Clean up on Aisle six…
The other day, sometime right around Christmas Day, I overheard a few women speaking about Santa Claus while I stood carefully choosing among the Oreos, the fudge strips and the mint milanos in aisle six. There discussion was focused on what skin color and race that Santa Claus is. All three vehemently agreed that Santa Claus is white. And then they started talking about Jesus Christ and agreed that he too was a white man. I almost dropped my cookies.
These are things most folks usually never stop to think about or discuss. We simply go about our daily business accepting the images that the media and toy companies throw into our path. But have you ever stopped to wonder about this? Is Santa Claus a Caucasian? And what about the man called Jesus Christ? What shade of skin did he have? And more importantly, does it matter and if so, why? Nope, these are generally topics that shouldn’t be discussed, because what if we disagree? Or what if we learn something that doesn’t fit with the preconceived notions we have so comfortably accustomed ourselves to. Gasp!
What color is he exactly?
So, let’s take a logical approach and avoid emotions and assumptions. First of all, has anyone out there ever actually seen Santa Claus in person? I mean the REAL Santa, not his helpers who are photographed with your kids at the mall every year. Okay, I thought not. And has anyone actually ever seen Jesus Christ in person? Right. Me neither. So, if all we’ve ever “seen” are artist renderings, how can we know for sure what they actually look like?
Let’s start with Santa Claus. A much easier topic to discuss for reasons that all grown ups know. For the record, me personally, I haven’t ever given up on the child like notion. Call me delusional, but REAL is indeed in the eye of the beholder. So regardless of my silly magical fantasies, Santa Claus has typically been depicted as a white male. What’s interesting is that Santa is depicted around the world, answering to various different names, from Pere Noel and Hoteiosho to Ded Moros and Babbo Natale. In each and every culture, guess what skin color old Father Christmas has? Exactly. In Japan, he is Japanese. In Russia, he is Russian and so on and so forth. Imagine that, each culture depicts Santa Claus in a way that they can most relate to. Thus explaining the three white ladies in the cookie aisle. Were they right? I suppose from their perspective, they were. Were they equipped with a broader world view and understanding of how others perceive things? Not so much.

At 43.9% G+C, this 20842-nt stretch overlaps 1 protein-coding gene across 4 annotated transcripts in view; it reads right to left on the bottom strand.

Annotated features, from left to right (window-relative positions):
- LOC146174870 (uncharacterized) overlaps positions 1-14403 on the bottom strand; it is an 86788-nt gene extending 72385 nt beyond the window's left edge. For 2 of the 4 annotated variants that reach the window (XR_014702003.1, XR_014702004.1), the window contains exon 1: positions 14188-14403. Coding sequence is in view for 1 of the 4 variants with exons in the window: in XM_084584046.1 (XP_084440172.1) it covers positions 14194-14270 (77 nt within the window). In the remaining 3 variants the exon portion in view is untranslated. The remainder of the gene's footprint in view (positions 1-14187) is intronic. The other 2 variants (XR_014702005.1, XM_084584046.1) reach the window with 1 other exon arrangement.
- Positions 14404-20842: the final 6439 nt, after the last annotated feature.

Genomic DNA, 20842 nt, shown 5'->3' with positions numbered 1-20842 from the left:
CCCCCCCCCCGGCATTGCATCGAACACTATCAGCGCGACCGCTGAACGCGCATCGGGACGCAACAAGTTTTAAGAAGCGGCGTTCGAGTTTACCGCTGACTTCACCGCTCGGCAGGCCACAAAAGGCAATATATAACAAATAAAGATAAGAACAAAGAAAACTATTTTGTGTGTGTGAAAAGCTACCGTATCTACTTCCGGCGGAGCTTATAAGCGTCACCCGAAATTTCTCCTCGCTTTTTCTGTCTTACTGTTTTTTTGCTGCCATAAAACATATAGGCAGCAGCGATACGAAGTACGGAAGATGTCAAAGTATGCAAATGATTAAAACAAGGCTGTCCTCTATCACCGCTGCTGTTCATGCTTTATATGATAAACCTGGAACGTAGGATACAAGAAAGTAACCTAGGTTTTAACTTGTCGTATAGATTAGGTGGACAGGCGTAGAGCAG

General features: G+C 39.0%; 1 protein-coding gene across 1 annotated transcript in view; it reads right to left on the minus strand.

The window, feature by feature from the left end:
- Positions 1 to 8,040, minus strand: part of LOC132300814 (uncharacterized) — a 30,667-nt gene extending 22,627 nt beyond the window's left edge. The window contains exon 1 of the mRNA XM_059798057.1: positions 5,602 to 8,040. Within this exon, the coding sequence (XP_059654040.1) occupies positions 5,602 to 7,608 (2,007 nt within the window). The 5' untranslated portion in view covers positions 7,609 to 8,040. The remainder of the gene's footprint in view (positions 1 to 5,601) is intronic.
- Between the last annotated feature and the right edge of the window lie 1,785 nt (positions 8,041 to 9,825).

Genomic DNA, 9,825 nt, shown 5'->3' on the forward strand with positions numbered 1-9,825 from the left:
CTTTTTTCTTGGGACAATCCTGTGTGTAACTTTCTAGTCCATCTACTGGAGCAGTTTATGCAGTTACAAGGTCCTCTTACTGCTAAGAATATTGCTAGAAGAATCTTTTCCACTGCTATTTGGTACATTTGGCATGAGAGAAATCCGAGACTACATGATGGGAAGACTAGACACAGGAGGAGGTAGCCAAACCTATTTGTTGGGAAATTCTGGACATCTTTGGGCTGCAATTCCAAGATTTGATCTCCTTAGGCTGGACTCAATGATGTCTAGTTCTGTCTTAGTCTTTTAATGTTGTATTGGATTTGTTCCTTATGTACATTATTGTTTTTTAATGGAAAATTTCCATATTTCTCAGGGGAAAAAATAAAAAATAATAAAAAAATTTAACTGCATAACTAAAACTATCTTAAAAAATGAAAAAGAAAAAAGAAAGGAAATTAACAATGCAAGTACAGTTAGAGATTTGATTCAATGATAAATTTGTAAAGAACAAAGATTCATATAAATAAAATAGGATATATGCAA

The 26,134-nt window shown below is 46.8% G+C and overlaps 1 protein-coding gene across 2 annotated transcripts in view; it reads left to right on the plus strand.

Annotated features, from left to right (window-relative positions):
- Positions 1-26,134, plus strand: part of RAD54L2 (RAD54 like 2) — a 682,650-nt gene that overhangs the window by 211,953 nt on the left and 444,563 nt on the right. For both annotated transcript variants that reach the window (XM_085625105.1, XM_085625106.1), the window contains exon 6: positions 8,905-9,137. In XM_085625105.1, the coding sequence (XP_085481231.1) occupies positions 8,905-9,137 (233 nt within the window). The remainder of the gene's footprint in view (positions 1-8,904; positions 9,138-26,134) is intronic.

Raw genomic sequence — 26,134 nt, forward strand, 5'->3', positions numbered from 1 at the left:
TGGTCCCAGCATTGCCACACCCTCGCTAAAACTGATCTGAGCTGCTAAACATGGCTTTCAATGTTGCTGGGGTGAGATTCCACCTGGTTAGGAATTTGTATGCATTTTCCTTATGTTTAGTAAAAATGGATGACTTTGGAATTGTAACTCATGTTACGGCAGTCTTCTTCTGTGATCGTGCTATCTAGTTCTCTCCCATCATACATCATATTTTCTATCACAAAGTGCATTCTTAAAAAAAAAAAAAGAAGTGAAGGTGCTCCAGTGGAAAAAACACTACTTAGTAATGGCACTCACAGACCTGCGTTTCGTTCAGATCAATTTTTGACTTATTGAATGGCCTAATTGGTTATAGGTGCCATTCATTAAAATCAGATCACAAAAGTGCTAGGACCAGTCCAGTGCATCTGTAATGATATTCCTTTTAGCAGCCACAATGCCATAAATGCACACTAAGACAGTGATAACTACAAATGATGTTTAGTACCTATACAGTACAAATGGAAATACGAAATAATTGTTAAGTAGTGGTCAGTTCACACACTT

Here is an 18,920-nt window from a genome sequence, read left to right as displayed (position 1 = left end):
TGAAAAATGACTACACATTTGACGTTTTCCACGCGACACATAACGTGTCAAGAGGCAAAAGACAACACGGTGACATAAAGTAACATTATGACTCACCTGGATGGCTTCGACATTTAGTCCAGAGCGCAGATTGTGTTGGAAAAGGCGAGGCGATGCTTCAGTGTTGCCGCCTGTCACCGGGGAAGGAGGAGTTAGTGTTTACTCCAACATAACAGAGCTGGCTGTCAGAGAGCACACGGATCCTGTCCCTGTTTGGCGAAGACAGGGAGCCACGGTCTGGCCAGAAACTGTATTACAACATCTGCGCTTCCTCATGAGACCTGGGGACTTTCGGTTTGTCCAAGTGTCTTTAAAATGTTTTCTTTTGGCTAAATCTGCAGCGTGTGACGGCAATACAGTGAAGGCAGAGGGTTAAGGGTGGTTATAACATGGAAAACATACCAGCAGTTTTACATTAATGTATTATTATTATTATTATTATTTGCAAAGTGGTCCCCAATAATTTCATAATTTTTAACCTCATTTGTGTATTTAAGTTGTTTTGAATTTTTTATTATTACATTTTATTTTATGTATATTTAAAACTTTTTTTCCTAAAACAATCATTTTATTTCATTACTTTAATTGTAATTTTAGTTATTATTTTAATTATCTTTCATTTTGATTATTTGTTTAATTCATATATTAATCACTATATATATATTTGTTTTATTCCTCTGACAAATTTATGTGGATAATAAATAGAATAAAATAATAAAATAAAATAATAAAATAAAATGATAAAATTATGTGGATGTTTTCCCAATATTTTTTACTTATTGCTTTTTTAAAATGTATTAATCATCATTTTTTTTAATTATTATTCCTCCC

Santa can be colored with whichever Crayola you choose. Me? I choose green. Imagine a Santa Claus who swoops around once a year collecting recyclables, saving endangered species and mending the whole in the ozone layer while spreading good will and cheer. Which shade of green? Crayola tells me I can choose forest green, mountain green, jungle green, fern, pine green, sea green, tropical rain forest or
screamin’ green. I think Crayola has the right idea. They should also add Mother Earth Green and Eco-Smart Green. Instead of worrying about what color Santa Claus is, perhaps we should be more worried about what he represents. My Green Santa will not ask, “Have you been naughty or nice?” Instead he will ask, “Have you been naughty or Eco-Wise?” Dishonest politicians, polluters, and poachers will certainly receive coal in their stockings.
And what about Jesus?
Now, back to the more difficult topic. Jesus Christ. Was Jesus caucasian? Biblical scholars say that he was not. Jesus was from Galilee, meaning he would look like an average Palestinian of today. And he was Jewish. Go ahead and have some fun googling some images of Palestinian Jews. Dark features. Deep olive skin tone. Hairy. Long nose. Black hair. Sorry ladies. While I do agree that Chips Ahoy are indeed the best bag of pre-packaged chocolate chip cookies out there, the only white thing about Jesus was his robes. And just for fun, in my new coloring book, I’m making Him green too. I think He would like that. Now go hug your family.